Two things caught my eye last week that got me thinking about praise. First, I realized I’d been on Twitter for exactly a year; and second, I saw (HT Friday Links at Dynamic Ecology) this commentary on the rarity of “negative” citations in immunology*.
I can draw a connection**. Scientists are encouraged to be skeptical and critical, but in each case I see evidence that we’re often very (surprisingly?) nice to each other. One of my greatest fears joining Twitter was that it would turn out to be one of those cesspools of internet trash-talk. And that does happen (of course), but overall my impression is that science users of Twitter, at least, are phenomenally positive and supportive. People are “excited” to visit each other and “honoured” to give talks, blog posts are “thoughtful”, and collaborators and students are “fantastic” – which can even seem a little cringe-worthily mushy and sycophantic until you get used to it. And the rarity of negative citations? Because we’re told science makes progress by overturning previous results, and because we’re trained to be critical of published papers, and because everyone has a Reviewer #3 story they love to tell, you’d think we’d be tearing each other to shreds at every opportunity. Apparently we don’t.
When I was a grad student, we spent most of our time in journal clubs and lab meetings savaging what we read. We decided that every paper was flawed and (I’m now embarrassed to admit) that every author was incompetent and usually dishonest. It never occurred to us to identify an experiment that was clever or a passage that was beautifully written. I think this was all peer driven: we thought that was how science was supposed to work, and the person who came up with most cutting dismissal of someone’s work felt disturbingly proud of it. Over the years, though, I’ve come to think very differently. I no longer think that careful examination of ideas means being perpetually critical of science and scientists; and I’ve come to value the awarding of praise more than criticism. Of course this doesn’t mean being uncritical of what you read, or dishing out insincere flattery. But it does mean taking every opportunity to recognize, and praise, effort and achievement by the people who do science.
So if someone writes, says, or does something you think is good, announce it – both to the writer/sayer/doer, and to those around them. If you’re watching how someone runs a lab, notice and celebrate their small acts of mentorship and kindness, not just their competitive edge. If you’re grading a midterm, use your red pen to mark students correct, or clever, or original, as much as you do to mark them wrong. If you’re reviewing a manuscript, point to the best parts as well as to those needing revision. Praise will help its recipient deal with their imposter syndrome (they have it; we all do). It will predispose them to pay the favour forward. It will make you feel better too, ensuring you spend time thinking about the good news in science, not always about the latest thing everyone is proclaiming to be broken. Deliver such praise even for (no, especially for) people with whom you otherwise don’t agree, or who you don’t really like. Almost no human being is monolithically wrong, monolithically unlikeable, or monolithically malevolent – and recognizing someone’s best tendencies will help you, and those who hear you, remember that that’s true. (No human being is monolithically right, either, and while this shouldn’t stop us from calling out misbehaviour when we see it, we should remember our own complexities when we think about the behaviour of others.)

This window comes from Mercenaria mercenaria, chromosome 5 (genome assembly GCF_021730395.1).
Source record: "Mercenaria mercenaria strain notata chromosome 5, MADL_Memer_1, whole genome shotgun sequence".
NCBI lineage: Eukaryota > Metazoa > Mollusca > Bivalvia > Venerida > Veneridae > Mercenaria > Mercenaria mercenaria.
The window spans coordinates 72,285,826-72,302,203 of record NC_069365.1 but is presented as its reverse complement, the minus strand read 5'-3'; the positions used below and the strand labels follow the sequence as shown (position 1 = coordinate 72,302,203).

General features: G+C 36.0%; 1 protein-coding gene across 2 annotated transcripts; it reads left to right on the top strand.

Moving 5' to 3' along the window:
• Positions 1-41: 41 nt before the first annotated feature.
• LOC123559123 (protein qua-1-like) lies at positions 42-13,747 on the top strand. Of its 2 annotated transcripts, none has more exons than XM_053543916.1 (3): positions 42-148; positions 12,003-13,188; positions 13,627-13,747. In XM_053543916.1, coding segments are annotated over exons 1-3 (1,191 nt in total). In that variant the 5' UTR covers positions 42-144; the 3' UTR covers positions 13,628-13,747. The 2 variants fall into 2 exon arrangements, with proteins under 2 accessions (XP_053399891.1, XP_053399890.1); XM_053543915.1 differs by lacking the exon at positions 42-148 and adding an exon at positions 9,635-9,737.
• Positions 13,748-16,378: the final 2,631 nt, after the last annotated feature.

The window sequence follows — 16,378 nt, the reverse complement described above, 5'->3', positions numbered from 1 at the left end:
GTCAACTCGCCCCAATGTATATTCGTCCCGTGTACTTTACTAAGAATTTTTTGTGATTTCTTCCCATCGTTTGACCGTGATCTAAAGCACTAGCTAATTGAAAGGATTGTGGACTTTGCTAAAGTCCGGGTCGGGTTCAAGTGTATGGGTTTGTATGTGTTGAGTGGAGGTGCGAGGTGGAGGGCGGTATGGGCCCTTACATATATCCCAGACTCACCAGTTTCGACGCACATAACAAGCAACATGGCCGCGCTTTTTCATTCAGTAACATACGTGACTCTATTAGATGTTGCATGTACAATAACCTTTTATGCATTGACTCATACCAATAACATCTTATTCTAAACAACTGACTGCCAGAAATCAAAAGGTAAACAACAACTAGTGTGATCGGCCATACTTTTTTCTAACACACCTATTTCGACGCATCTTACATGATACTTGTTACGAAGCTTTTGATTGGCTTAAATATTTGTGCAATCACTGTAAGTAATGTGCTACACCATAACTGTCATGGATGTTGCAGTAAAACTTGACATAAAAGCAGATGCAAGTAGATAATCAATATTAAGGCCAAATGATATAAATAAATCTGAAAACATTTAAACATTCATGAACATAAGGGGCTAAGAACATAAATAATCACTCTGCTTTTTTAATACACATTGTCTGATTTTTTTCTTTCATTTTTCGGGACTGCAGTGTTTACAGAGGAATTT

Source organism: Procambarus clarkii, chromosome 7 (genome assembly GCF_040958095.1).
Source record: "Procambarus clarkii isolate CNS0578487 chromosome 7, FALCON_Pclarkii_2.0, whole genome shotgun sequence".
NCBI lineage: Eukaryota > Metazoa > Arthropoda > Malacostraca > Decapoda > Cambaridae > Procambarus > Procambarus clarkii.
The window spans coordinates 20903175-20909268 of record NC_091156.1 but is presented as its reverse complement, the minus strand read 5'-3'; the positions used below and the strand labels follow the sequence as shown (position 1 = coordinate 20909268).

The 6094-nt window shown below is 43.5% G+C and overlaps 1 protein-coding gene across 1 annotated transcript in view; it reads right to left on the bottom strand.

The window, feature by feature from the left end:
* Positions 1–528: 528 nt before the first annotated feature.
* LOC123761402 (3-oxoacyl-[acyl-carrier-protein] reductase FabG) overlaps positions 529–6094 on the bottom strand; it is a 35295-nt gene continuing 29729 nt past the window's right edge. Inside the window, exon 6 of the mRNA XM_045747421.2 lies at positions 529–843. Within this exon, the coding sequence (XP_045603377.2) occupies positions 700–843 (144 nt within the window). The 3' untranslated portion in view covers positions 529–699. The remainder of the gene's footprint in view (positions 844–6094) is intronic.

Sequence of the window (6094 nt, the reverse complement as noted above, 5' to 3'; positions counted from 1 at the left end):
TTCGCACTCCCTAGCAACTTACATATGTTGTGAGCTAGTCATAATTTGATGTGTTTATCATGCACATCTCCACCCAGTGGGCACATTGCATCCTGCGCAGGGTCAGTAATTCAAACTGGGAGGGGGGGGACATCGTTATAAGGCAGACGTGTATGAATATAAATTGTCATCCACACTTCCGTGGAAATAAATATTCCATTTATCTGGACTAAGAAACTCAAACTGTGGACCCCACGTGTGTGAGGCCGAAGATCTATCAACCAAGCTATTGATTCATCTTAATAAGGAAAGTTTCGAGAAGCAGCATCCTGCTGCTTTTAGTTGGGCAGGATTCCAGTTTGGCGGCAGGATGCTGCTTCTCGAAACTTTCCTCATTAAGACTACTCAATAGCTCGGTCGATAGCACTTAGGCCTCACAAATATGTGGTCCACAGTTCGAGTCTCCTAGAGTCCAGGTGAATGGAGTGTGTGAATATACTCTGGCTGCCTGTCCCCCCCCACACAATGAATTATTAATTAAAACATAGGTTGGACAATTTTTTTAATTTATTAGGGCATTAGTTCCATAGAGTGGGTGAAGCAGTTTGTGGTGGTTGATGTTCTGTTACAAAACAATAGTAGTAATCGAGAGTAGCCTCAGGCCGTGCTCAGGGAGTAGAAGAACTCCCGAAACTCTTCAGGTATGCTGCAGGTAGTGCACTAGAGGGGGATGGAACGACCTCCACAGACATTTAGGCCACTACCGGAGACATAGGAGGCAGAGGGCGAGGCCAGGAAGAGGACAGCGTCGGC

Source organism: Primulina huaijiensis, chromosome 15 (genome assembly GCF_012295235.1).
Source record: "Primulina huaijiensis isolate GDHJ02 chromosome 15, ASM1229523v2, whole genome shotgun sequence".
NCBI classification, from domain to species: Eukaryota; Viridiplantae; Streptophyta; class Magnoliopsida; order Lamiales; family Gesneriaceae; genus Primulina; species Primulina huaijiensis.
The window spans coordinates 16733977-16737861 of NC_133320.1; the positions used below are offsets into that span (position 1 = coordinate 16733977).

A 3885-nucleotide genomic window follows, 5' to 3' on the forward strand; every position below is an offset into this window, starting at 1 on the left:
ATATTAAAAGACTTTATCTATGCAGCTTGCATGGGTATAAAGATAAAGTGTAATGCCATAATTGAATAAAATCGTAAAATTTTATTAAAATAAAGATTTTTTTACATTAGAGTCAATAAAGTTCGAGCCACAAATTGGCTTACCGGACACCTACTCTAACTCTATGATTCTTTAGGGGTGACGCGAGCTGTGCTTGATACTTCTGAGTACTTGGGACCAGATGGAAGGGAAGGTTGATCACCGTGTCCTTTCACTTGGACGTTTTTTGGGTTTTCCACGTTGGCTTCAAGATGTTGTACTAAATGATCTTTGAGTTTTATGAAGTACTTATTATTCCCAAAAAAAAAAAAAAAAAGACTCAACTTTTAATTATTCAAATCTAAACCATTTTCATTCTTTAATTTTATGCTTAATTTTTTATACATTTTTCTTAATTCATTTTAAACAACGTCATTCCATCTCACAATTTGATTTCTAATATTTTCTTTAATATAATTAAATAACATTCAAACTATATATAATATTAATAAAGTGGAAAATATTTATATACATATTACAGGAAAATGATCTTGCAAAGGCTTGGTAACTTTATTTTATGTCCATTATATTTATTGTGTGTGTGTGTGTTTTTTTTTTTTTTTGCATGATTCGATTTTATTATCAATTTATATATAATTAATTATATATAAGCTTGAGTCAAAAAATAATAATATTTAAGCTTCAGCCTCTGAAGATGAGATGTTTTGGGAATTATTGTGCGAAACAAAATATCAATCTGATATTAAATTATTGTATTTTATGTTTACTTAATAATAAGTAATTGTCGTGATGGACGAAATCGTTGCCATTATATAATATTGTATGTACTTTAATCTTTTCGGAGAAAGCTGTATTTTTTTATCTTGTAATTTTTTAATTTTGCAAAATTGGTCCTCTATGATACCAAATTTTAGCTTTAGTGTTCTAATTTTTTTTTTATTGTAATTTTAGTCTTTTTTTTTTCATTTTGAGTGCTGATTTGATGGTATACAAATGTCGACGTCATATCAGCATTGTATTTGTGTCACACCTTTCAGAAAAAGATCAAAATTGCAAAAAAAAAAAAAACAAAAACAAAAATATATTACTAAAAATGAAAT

I know all this seems both trivial and irritatingly new-agey. But while science is often fun, it’s also hard. That paper you’re reading or that review you’re resenting was written by a person just like you – someone who works as incredibly hard as you do and has undoubtedly given up all kinds of opportunities in order to do their part in pushing back the frontiers of human knowledge. And it’s an achievement, even if you can find a flaw. We can deliver praise without imperiling our methodology of critical thinking or our identity as critical thinkers; and in doing so, we can support the members of our scientific community as we’d like to be supported ourselves.
© Stephen Heard (firstname.lastname@example.org) November 9, 2015
- On critical reviews, and reviewers
- Everyone loves to say things are broken.
- Don’t fear falling at the edge of knowledge
- Science is hard, but it’s fun: I have the best job on the entirely planet
*About 2%, which I suspect (in a data-free kind of way) is close for my own field, too.
**I can always draw a connection. If you’ve played Pictionary with me, you’ll know it’s about the only thing I can draw.